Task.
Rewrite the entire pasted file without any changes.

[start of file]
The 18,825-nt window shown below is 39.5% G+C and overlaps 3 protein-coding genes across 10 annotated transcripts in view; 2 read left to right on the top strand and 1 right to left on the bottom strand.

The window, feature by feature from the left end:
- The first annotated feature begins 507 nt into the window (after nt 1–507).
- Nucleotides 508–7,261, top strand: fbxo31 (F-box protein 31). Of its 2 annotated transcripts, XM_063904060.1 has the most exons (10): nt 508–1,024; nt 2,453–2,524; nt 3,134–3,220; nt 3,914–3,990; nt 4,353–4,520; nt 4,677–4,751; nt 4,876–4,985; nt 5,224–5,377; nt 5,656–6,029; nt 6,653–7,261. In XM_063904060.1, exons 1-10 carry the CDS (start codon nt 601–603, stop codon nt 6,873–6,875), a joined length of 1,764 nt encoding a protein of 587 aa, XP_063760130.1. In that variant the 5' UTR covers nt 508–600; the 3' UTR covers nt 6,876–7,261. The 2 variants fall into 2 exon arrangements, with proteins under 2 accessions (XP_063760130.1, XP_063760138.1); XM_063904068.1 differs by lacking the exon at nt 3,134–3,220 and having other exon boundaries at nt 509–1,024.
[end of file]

The 18,825-nt window shown below is 39.5% G+C and overlaps 3 protein-coding genes across 10 annotated transcripts in view; 2 read left to right on the top strand and 1 right to left on the bottom strand.

The window, feature by feature from the left end:
- The first annotated feature begins 507 nt into the window (after nt 1–507).
- Nucleotides 508–7,261, top strand: fbxo31 (F-box protein 31). Of its 2 annotated transcripts, XM_063904060.1 has the most exons (10): nt 508–1,024; nt 2,453–2,524; nt 3,134–3,220; nt 3,914–3,990; nt 4,353–4,520; nt 4,677–4,751; nt 4,876–4,985; nt 5,224–5,377; nt 5,656–6,029; nt 6,653–7,261. In XM_063904060.1, exons 1-10 carry the CDS (start codon nt 601–603, stop codon nt 6,873–6,875), a joined length of 1,764 nt encoding a protein of 587 aa, XP_063760130.1. In that variant the 5' UTR covers nt 508–600; the 3' UTR covers nt 6,876–7,261. The 2 variants fall into 2 exon arrangements, with proteins under 2 accessions (XP_063760130.1, XP_063760138.1); XM_063904068.1 differs by lacking the exon at nt 3,134–3,220 and having other exon boundaries at nt 509–1,024.